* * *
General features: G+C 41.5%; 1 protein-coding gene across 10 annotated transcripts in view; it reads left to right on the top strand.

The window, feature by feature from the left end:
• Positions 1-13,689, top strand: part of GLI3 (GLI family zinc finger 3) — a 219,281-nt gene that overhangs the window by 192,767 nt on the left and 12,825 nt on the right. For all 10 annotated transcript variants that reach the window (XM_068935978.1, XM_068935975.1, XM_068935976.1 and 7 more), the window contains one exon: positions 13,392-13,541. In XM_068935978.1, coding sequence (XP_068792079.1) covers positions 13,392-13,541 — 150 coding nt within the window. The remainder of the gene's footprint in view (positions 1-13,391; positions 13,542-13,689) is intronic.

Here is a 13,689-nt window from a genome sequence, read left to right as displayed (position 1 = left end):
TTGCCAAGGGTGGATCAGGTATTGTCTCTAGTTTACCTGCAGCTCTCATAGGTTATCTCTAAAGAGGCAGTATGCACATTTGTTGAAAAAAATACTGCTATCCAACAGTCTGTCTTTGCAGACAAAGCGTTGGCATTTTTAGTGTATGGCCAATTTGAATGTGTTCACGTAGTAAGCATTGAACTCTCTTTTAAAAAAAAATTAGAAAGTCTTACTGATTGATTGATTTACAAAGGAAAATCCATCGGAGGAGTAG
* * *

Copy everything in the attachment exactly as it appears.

General features: G+C 41.5%; 1 protein-coding gene across 10 annotated transcripts in view; it reads left to right on the top strand.

The window, feature by feature from the left end:
• Positions 1-13,689, top strand: part of GLI3 (GLI family zinc finger 3) — a 219,281-nt gene that overhangs the window by 192,767 nt on the left and 12,825 nt on the right. For all 10 annotated transcript variants that reach the window (XM_068935978.1, XM_068935975.1, XM_068935976.1 and 7 more), the window contains one exon: positions 13,392-13,541. In XM_068935978.1, coding sequence (XP_068792079.1) covers positions 13,392-13,541 — 150 coding nt within the window. The remainder of the gene's footprint in view (positions 1-13,391; positions 13,542-13,689) is intronic.

Here is a 13,689-nt window from a genome sequence, read left to right as displayed (position 1 = left end):
TTGCCAAGGGTGGATCAGGTATTGTCTCTAGTTTACCTGCAGCTCTCATAGGTTATCTCTAAAGAGGCAGTATGCACATTTGTTGAAAAAAATACTGCTATCCAACAGTCTGTCTTTGCAGACAAAGCGTTGGCATTTTTAGTGTATGGCCAATTTGAATGTGTTCACGTAGTAAGCATTGAACTCTCTTTTAAAAAAAAATTAGAAAGTCTTACTGATTGATTGATTTACAAAGGAAAATCCATCGGAGGAGTAG